Britons are tiring of 'identikit' newbuild housing developments, according to new research by bridging specialist MFS.
In an effort to resolve the undersupply of housing currently afflicting the UK, the Conservative Government has prioritised newbuild construction within its housing policy, committing to build 1.5 million new homes by 2022.
However, despite such newbuild constructions forming a core priority of the Government's housing policy, MFS' research has revealed that 81% of Briton's are unenthused by the prospect of living in a newbuild home, and would "consciously avoid" newbuild properties.
Instead, 79% of the 2,000 who responded to the research think the Government should focus more on supporting the refurbishment of run-down existing properties, to meet housing demand. According to official figures, 1.4 million properties currently sit empty across the UK - a 20-year high.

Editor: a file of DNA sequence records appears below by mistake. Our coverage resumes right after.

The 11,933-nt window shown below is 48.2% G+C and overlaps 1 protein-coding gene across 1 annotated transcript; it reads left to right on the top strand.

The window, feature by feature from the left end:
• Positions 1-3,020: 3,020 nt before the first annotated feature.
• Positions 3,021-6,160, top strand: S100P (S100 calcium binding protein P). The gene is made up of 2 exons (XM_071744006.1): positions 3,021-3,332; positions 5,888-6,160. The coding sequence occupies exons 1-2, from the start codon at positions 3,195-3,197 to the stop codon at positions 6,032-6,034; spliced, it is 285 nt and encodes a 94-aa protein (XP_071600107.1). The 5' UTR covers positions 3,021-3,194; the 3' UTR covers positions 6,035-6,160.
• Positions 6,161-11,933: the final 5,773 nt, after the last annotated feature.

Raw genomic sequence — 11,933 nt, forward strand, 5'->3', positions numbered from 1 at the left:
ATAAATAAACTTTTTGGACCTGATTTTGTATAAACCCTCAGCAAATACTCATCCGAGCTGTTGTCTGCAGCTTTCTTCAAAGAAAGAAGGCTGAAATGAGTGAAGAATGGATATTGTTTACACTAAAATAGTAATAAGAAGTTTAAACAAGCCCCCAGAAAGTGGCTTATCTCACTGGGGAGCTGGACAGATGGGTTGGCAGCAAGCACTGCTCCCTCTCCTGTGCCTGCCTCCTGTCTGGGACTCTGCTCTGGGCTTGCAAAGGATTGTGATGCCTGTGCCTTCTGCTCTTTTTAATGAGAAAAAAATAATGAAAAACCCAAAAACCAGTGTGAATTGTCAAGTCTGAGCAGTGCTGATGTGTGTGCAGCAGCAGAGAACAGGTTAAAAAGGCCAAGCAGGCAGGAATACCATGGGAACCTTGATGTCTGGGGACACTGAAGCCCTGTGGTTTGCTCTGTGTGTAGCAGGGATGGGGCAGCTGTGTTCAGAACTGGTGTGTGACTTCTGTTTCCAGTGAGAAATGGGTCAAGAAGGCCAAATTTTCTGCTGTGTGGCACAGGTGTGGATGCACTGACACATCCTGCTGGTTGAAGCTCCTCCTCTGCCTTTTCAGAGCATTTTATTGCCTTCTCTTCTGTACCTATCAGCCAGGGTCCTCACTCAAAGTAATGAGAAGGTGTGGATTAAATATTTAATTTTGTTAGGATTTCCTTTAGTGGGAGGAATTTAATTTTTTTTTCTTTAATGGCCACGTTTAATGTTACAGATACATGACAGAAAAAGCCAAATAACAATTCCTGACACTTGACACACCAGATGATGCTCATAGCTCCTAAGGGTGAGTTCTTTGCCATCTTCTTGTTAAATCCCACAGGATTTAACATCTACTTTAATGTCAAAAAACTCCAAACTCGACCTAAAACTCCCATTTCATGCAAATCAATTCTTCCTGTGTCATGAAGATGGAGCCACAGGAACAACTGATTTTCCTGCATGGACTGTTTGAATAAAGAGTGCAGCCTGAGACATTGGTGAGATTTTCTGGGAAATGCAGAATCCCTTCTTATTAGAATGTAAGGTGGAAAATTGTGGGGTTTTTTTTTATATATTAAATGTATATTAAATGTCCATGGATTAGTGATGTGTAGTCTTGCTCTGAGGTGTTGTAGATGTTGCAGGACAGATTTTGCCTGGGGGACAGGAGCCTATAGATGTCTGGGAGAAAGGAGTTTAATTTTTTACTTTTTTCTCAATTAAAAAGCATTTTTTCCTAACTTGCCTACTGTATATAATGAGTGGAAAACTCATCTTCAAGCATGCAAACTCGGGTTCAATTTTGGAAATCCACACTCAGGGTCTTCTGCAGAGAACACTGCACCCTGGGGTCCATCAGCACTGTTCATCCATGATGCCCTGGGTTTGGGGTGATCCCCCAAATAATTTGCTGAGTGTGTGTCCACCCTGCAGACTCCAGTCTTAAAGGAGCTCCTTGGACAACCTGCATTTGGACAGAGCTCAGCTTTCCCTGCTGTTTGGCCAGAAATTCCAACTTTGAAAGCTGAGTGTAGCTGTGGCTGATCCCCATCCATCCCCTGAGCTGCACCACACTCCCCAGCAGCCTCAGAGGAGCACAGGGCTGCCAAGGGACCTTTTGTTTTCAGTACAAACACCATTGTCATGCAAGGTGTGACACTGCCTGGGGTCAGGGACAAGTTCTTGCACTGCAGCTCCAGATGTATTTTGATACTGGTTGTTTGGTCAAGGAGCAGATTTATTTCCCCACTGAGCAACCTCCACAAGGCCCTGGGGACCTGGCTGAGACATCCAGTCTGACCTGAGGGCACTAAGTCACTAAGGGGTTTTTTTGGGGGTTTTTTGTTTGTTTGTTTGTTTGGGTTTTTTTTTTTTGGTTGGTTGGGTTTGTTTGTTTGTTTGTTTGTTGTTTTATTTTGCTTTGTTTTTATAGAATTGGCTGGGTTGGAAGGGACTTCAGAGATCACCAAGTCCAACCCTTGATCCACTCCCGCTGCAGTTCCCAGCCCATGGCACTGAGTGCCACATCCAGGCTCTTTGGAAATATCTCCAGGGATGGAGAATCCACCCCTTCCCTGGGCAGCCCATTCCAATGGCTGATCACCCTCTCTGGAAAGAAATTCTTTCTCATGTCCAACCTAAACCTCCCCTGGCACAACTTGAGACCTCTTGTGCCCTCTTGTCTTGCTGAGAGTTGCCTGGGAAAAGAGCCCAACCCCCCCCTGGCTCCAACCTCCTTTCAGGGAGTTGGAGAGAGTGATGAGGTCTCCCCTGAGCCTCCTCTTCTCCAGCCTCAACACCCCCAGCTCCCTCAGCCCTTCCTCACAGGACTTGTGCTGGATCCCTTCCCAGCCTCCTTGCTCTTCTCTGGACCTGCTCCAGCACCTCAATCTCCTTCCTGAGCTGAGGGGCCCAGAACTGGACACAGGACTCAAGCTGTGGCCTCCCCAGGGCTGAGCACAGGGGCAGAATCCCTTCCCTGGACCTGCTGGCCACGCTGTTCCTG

MFS' research found that the majority (60%) of UK adults feel that there are now too many poorly-built, unattractive newbuilds popping up across the country. A further 41% do not like newbuild properties, as they feel that the developments not only lack character, but also act as eyesores within their local area.
However, while most would not choose to live in a newbuild property themselves, almost a quarter of those questioned said they would consider buying a newly built property as a buy-to-let investment.
Paresh Raja, Chief Executive Officer of MFS, commented: "Today's research sends a strong message to both those involved in property development and the Government. Despite the distinct need for a greater national supply of housing, the public appetite is evidently stronger for refurbished traditional properties over newbuilds. However, the UK's current housing strategy is heavily predicated on newbuilds, much to the frustration of buyers across the market. Clearly more needs to be done to support aspiring property buyers by doing more to encourage the refurbishment projects that are essential to satisfy widespread demand."